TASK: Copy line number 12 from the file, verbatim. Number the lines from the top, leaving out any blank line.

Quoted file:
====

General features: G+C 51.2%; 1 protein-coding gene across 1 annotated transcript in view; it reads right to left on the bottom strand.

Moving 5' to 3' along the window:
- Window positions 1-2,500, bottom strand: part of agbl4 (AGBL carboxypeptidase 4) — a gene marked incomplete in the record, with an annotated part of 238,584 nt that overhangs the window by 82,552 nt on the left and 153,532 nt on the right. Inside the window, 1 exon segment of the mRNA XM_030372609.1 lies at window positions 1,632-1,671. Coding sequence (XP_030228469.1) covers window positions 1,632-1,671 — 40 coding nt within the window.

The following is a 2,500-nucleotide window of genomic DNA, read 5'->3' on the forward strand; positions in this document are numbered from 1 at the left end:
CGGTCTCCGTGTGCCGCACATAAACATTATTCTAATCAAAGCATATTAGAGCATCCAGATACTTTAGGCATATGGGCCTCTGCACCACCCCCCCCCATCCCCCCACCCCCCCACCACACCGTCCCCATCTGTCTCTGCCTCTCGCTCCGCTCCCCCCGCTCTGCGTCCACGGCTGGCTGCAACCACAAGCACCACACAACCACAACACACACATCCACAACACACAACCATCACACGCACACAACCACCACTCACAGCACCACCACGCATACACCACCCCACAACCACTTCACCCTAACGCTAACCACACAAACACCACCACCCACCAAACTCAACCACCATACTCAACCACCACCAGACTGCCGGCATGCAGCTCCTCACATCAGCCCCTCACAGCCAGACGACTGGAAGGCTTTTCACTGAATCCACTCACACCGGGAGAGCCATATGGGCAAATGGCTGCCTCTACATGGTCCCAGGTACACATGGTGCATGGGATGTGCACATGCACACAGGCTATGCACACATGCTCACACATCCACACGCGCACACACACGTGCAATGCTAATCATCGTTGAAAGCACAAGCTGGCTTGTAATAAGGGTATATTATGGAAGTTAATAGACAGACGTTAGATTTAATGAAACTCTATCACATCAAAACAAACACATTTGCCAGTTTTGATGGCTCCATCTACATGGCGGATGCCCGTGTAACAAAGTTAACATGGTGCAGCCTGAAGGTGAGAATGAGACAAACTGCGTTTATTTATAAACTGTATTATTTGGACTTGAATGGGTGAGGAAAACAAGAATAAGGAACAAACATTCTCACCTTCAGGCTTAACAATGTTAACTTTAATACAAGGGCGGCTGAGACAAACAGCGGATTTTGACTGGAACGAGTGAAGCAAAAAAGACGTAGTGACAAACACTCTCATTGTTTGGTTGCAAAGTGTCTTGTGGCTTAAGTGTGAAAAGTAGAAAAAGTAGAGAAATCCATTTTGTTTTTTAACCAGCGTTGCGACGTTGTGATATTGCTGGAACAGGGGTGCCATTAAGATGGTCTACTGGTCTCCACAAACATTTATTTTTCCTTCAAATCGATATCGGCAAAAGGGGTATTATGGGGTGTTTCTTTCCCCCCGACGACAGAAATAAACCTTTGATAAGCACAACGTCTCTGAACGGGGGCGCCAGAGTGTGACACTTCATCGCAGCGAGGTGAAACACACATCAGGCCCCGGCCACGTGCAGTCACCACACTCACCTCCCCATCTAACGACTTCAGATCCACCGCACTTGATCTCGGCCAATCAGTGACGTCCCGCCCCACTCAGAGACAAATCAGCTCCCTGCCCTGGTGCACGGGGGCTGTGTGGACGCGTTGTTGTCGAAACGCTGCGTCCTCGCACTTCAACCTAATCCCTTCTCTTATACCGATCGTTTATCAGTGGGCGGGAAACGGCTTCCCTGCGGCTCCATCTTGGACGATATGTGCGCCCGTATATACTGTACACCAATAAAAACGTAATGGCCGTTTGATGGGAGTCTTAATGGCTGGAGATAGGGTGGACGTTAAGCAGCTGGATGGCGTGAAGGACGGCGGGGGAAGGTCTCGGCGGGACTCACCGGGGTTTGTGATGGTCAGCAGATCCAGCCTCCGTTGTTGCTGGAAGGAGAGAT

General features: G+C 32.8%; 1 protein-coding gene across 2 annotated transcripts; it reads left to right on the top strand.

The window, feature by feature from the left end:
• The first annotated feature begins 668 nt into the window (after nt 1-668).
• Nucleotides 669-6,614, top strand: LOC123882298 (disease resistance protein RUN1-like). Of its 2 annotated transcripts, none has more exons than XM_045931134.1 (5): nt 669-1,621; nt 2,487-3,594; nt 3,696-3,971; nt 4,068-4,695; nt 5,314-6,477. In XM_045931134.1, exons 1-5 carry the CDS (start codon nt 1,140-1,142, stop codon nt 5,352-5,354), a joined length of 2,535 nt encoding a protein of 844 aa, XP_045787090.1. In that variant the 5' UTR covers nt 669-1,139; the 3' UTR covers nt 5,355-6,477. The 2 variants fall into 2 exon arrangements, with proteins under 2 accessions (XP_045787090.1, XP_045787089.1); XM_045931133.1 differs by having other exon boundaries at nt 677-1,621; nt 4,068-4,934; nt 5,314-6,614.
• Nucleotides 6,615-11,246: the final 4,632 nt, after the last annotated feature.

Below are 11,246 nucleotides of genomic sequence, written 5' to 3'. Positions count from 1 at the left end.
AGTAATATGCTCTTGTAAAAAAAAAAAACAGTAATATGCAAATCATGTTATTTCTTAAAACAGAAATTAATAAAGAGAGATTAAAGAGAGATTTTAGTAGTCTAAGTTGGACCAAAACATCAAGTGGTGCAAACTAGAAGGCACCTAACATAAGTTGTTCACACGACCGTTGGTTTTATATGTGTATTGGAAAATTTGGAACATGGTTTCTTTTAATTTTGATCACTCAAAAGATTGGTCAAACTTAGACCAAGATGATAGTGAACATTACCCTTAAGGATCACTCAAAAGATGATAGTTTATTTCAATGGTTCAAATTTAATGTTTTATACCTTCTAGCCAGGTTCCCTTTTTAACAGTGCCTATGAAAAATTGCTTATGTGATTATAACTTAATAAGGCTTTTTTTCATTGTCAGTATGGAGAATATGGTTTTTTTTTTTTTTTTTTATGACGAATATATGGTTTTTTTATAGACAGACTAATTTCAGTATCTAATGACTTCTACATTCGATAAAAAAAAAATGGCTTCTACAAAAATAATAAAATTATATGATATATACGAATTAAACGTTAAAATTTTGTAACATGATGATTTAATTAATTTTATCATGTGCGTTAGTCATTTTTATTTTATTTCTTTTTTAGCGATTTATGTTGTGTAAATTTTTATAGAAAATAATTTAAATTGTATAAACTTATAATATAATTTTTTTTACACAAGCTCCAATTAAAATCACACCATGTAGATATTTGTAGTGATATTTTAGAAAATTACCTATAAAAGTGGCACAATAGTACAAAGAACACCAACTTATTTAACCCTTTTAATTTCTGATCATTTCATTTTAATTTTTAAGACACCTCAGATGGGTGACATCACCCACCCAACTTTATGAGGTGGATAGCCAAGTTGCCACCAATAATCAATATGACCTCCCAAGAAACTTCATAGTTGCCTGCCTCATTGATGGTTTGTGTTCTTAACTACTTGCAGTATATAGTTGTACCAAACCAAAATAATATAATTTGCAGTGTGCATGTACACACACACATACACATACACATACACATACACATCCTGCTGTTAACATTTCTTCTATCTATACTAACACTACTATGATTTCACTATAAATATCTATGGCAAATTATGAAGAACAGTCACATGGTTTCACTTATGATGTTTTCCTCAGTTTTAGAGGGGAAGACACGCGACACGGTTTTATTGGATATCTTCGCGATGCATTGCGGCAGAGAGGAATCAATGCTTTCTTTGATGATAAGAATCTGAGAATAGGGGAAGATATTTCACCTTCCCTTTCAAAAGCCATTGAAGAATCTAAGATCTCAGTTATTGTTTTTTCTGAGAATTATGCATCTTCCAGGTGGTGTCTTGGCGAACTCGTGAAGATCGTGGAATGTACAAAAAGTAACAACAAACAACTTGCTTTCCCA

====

AGTAATATGCTCTTGTAAAAAAAAAAAACAGTAATATGCAAATCATGTTATTTCTTAAAACAGAAATTAATAAAGAGAGATTAAAGAGAGATTTTAGTAGTCTAAGTTGGACCAAAACATCAAGTGGTGCAAACTAGAAGGCACCTAACATAAGTTGTTCACACGACCGTTGGTTTTATATGTGTATTGGAAAATTTGGAACATGGTTTCTTTTAATTTTGATCACTCAAAAGATTGGTCAAACTTAGACCAAGATGATAGTGAACATTACCCTTAAGGATCACTCAAAAGATGATAGTTTATTTCAATGGTTCAAATTTAATGTTTTATACCTTCTAGCCAGGTTCCCTTTTTAACAGTGCCTATGAAAAATTGCTTATGTGATTATAACTTAATAAGGCTTTTTTTCATTGTCAGTATGGAGAATATGGTTTTTTTTTTTTTTTTTTATGACGAATATATGGTTTTTTTATAGACAGACTAATTTCAGTATCTAATGACTTCTACATTCGATAAAAAAAAAATGGCTTCTACAAAAATAATAAAATTATATGATATATACGAATTAAACGTTAAAATTTTGTAACATGATGATTTAATTAATTTTATCATGTGCGTTAGTCATTTTTATTTTATTTCTTTTTTAGCGATTTATGTTGTGTAAATTTTTATAGAAAATAATTTAAATTGTATAAACTTATAATATAATTTTTTTTACACAAGCTCCAATTAAAATCACACCATGTAGATATTTGTAGTGATATTTTAGAAAATTACCTATAAAAGTGGCACAATAGTACAAAGAACACCAACTTATTTAACCCTTTTAATTTCTGATCATTTCATTTTAATTTTTAAGACACCTCAGATGGGTGACATCACCCACCCAACTTTATGAGGTGGATAGCCAAGTTGCCACCAATAATCAATATGACCTCCCAAGAAACTTCATAGTTGCCTGCCTCATTGATGGTTTGTGTTCTTAACTACTTGCAGTATATAGTTGTACCAAACCAAAATAATATAATTTGCAGTGTGCATGTACACACACACATACACATACACATACACATACACATCCTGCTGTTAACATTTCTTCTATCTATACTAACACTACTATGATTTCACTATAAATATCTATGGCAAATTATGAAGAACAGTCACATGGTTTCACTTATGATGTTTTCCTCAGTTTTAGAGGGGAAGACACGCGACACGGTTTTATTGGATATCTTCGCGATGCATTGCGGCAGAGAGGAATCAATGCTTTCTTTGATGATAAGAATCTGAGAATAGGGGAAGATATTTCACCTTCCCTTTCAAAAGCCATTGAAGAATCTAAGATCTCAGTTATTGTTTTTTCTGAGAATTATGCATCTTCCAGGTGGTGTCTTGGCGAACTCGTGAAGATCGTGGAATGTACAAAAAGTAACAACAAACAACTTGCTTTCCCA